Jacksonville, Florida, USA
Place of Death
Gillsburg, Mississippi, USA
Cause of Death
Claim to Fame
Profile Bio Text
Ronald Wayne "Ronnie" Van Zant (January 15, 1948 – October 20, 1977) was the lead vocalist, primary lyricist, and a founding member of the Southern rock band Lynyrd Skynyrd. He was the older brother of .38 Special founder and vocalist Donnie Van Zant and current Lynyrd Skynyrd lead vocalist Johnny Van Zant. Born and raised in Jacksonville, Florida, to Lacy (1915-2004) and Marion (1929-2000) Van Zant. Van Zant aspired to be many things before finding his love for music. Notably, Ronnie was interested in becoming a boxer (as Muhammad Ali was one of his idols) and in playing professional baseball. Ronnie also tossed around the idea of becoming a stock-car racer. In fact, he would say that he was going to be the most famous person to come out of Jacksonville since Lee Roy Yarbrough. Van Zant formed Skynyrd late in the summer of 1964 with friends and schoolmates Allen Collins (guitar), Gary Rossington (guitar), Larry Junstrom (bass), and Bob Burns (drums). Lynyrd Skynyrd`s name was created in spite of a gym teacher the boys had in high school, Leonard Skinner, who disapproved of male students with long hair. The band`s national exposure began in 1973 with the release of their debut album, (pronounced `lĕh-`nérd `skin-`nérd), which has a string of hits and fan favorites including: "I Ain`t the One", "Tuesday`s Gone", "Gimme Three Steps", "Simple Man" and their signature song, "Free Bird", which he later dedicated to the late Duane Allman of The Allman Brothers Band.
Lynyrd Skynyrd`s biggest hit single, although "Free Bird" was a close second, was "Sweet Home Alabama" which came off the album Second Helping. "Sweet Home Alabama" was an answer song to Neil Young`s "Alabama" and "Southern Man". The common belief that Van Zant and Young were rivals is incorrect; they were actually fans of each other and considered collaborating on several occasions. Young`s song "Powderfinger" on the 1979 album Rust Never Sleeps was reportedly written for Skynyrd, and Van Zant is pictured on the cover of Street Survivors wearing a T-shirt of Young`s Tonight`s the Night. In 1972 the band was discovered by musician, songwriter, and producer Al Kooper of Blood, Sweat, and Tears, who had attended one of their shows at a club in Atlanta. They changed the spelling of their name to "Lynyrd Skynyrd", (pronounced `lĕh-`nérd `skin-`nérd) and Kooper signed them to MCA Records, producing their first album the following year. 1973`s pronounced featured the anthem "Free Bird" which received national airplay and reached #19 on the Billboard Hot 100 chart. Lynyrd Skynyrd`s fan base continued to grow rapidly throughout 1973, largely due to their opening slot on The Who`s Quadrophenia tour in the United States. Their 1974 follow-up, Second Helping, was the band`s breakthrough hit, and featured their most popular single, "Sweet Home Alabama" (#8 on the charts in August 1974), a tongue in cheek response to Neil Young`s "Alabama" and "Southern Man." (Young and Van Zant were not rivals, but fans of each other`s music and good friends; Young even wrote the song "Powderfinger" for the band, but they never recorded it). The album reached #12 in 1974, eventually going multi-platinum. In July of that year, Lynyrd Skynyrd was one of the headline acts at The Ozark Music Festival at the Missouri State Fairgrounds in Sedalia, Missouri.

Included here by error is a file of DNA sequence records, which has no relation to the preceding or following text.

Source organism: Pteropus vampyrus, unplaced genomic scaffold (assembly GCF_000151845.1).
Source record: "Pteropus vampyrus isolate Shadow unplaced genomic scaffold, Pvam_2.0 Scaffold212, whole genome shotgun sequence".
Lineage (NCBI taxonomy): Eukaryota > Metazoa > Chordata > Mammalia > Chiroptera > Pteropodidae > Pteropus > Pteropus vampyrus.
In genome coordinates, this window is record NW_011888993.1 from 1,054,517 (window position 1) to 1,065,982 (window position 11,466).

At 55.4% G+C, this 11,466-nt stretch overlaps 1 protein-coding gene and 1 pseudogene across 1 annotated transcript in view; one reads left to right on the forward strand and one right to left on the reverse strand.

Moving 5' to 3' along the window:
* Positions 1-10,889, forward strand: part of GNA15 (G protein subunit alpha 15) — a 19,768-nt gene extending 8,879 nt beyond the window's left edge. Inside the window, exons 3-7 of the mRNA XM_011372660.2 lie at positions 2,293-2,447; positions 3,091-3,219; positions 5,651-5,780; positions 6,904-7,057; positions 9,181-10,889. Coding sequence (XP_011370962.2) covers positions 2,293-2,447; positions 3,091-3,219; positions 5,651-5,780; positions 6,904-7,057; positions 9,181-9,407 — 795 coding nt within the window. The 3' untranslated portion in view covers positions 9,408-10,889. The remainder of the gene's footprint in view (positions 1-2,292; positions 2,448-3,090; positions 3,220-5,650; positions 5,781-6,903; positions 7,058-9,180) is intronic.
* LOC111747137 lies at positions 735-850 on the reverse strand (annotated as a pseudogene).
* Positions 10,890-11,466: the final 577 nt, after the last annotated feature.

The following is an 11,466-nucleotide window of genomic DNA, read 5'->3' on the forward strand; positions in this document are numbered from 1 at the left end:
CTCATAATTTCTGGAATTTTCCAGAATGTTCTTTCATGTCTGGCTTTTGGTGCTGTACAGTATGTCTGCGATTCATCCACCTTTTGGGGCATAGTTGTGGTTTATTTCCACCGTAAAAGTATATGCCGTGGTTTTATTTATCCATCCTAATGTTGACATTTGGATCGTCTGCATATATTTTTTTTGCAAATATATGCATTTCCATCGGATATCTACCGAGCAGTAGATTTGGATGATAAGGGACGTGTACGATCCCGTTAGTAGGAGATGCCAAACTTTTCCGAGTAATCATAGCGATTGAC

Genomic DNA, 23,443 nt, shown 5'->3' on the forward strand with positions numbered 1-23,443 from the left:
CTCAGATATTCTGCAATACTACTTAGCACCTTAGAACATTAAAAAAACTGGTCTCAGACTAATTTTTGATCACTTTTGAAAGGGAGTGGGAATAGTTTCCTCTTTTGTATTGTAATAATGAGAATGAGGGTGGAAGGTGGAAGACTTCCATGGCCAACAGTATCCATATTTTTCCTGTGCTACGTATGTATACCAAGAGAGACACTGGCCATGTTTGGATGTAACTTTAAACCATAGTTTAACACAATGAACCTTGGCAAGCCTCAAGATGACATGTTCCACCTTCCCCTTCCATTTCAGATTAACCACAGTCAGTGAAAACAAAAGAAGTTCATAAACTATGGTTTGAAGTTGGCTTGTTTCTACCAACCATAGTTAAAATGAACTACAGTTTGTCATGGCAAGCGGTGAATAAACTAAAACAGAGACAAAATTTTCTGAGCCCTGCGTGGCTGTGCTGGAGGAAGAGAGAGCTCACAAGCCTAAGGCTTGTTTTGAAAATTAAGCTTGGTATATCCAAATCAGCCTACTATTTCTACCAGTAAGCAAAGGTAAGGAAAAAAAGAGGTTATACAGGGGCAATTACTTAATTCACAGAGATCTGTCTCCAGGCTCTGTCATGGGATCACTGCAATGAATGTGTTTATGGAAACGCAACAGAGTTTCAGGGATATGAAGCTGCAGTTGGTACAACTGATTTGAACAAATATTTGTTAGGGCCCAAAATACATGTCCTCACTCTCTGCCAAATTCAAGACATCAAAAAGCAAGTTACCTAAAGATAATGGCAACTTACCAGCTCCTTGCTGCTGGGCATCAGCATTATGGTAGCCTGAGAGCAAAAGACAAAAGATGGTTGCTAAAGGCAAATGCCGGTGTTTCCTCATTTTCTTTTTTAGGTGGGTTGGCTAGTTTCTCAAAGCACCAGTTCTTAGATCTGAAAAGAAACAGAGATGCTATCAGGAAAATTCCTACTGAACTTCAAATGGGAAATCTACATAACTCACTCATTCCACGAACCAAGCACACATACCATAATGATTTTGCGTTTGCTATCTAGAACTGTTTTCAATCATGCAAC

On October 20, 1977, a Convair 240 carrying the band between shows from Greenville, South Carolina to Baton Rouge, Louisiana crashed outside of Gillsburg, Mississippi. The passengers had been informed about problems and told to brace for impact. Van Zant died in the crash. Bandmates Steve Gaines, Cassie Gaines, assistant road manager Dean Kilpatrick, pilot Walter McCreary and co-pilot William Gray were also killed. Remaining band members survived, although all were seriously injured. Van Zant`s younger brother, Johnny, took over as the new lead singer when the band reunited in 1987. Van Zant was buried in Orange Park, Florida in 1977, but was relocated after vandals broke into his and bandmate Steve Gaines` tombs on June 29, 2000. Van Zant`s casket was pulled out and dropped on the ground. The bag containing Gaines` ashes was torn open and some scattered onto the grass. Their mausoleums at Orange Park remain as memorials for fans to visit. According to the cemetery listing website Find-a-Grave, Van Zant was reburied at Riverside Memorial Park in Jacksonville, near the grave of his father Lacy and mother Marion.
Full Name at Birth
Ronald Wayne Van Zant
Ronald Wayne "Ronnie" Van Zant (January 15, 1948 – October 20, 1977) was an American lead vocalist, primary lyricist, and a founding member of the Southern rock band Lynyrd Skynyrd. He was the older brother of current Lynyrd Skynyrd lead vocalist Johnny Van Zant, and of the founder and vocalist of 38 Special, Donnie Van Zant. He is the father of singer Tammy Van Zant, and cousin of musician Jimmie Van Zant.
Has Detailed Data (New)
Has Detailed Data (76)
Music Profile Complete
Marion Van Zant (1929–2000)
Lacy Van Zant (1915–2004)
Johnny Van Zant, Donnie Van Zant
Music Genre (Text)
Vocals, Guitar, Piano, Drums
Robert E. Lee High School, Jacksonville
guitar, piano, drums
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